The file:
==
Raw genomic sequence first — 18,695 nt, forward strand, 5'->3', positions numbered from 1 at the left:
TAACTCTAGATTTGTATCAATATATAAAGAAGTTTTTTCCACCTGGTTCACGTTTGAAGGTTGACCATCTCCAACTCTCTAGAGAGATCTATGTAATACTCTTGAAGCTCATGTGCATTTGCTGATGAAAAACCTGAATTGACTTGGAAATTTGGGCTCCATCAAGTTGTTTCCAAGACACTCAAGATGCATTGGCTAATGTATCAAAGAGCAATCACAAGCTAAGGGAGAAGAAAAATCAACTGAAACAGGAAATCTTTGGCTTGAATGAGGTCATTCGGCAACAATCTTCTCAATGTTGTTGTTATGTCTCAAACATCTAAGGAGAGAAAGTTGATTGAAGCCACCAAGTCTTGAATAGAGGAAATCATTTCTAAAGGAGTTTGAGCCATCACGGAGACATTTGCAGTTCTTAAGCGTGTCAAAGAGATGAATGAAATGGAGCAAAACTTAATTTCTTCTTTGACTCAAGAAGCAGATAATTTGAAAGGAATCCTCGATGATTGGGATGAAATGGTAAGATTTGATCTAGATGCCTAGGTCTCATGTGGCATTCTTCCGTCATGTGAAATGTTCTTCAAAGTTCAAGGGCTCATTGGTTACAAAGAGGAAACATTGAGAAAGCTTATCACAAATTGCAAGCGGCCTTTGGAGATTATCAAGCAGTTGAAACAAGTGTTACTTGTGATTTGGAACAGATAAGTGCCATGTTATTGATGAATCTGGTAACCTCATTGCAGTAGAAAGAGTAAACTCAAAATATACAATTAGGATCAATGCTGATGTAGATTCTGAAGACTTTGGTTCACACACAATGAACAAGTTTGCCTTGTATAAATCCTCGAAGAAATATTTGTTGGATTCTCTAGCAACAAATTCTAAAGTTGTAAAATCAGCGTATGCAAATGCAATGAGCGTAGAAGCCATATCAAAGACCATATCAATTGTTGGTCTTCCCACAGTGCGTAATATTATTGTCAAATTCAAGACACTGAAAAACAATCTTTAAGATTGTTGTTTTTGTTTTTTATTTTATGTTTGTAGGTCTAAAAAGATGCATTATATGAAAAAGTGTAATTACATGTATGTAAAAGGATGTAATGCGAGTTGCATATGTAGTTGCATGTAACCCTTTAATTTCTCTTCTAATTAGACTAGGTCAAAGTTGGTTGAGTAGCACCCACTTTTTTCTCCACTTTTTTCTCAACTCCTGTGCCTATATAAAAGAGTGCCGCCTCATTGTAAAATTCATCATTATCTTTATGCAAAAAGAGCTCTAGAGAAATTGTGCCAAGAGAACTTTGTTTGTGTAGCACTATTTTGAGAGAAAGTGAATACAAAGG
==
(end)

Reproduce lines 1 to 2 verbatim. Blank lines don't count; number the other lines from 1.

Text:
Raw genomic sequence first — 18,695 nt, forward strand, 5'->3', positions numbered from 1 at the left:
TAACTCTAGATTTGTATCAATATATAAAGAAGTTTTTTCCACCTGGTTCACGTTTGAAGGTTGACCATCTCCAACTCTCTAGAGAGATCTATGTAATACTCTTGAAGCTCATGTGCATTTGCTGATGAAAAACCTGAATTGACTTGGAAATTTGGGCTCCATCAAGTTGTTTCCAAGACACTCAAGATGCATTGGCTAATGTATCAAAGAGCAATCACAAGCTAAGGGAGAAGAAAAATCAACTGAAACAGGAAATCTTTGGCTTGAATGAGGTCATTCGGCAACAATCTTCTCAATGTTGTTGTTATGTCTCAAACATCTAAGGAGAGAAAGTTGATTGAAGCCACCAAGTCTTGAATAGAGGAAATCATTTCTAAAGGAGTTTGAGCCATCACGGAGACATTTGCAGTTCTTAAGCGTGTCAAAGAGATGAATGAAATGGAGCAAAACTTAATTTCTTCTTTGACTCAAGAAGCAGATAATTTGAAAGGAATCCTCGATGATTGGGATGAAATGGTAAGATTTGATCTAGATGCCTAGGTCTCATGTGGCATTCTTCCGTCATGTGAAATGTTCTTCAAAGTTCAAGGGCTCATTGGTTACAAAGAGGAAACATTGAGAAAGCTTATCACAAATTGCAAGCGGCCTTTGGAGATTATCAAGCAGTTGAAACAAGTGTTACTTGTGATTTGGAACAGATAAGTGCCATGTTATTGATGAATCTGGTAACCTCATTGCAGTAGAAAGAGTAAACTCAAAATATACAATTAGGATCAATGCTGATGTAGATTCTGAAGACTTTGGTTCACACACAATGAACAAGTTTGCCTTGTATAAATCCTCGAAGAAATATTTGTTGGATTCTCTAGCAACAAATTCTAAAGTTGTAAAATCAGCGTATGCAAATGCAATGAGCGTAGAAGCCATATCAAAGACCATATCAATTGTTGGTCTTCCCACAGTGCGTAATATTATTGTCAAATTCAAGACACTGAAAAACAATCTTTAAGATTGTTGTTTTTGTTTTTTATTTTATGTTTGTAGGTCTAAAAAGATGCATTATATGAAAAAGTGTAATTACATGTATGTAAAAGGATGTAATGCGAGTTGCATATGTAGTTGCATGTAACCCTTTAATTTCTCTTCTAATTAGACTAGGTCAAAGTTGGTTGAGTAGCACCCACTTTTTTCTCCACTTTTTTCTCAACTCCTGTGCCTATATAAAAGAGTGCCGCCTCATTGTAAAATTCATCATTATCTTTATGCAAAAAGAGCTCTAGAGAAATTGTGCCAAGAGAACTTTGTTTGTGTAGCACTATTTTGAGAGAAAGTGAATACAAAGG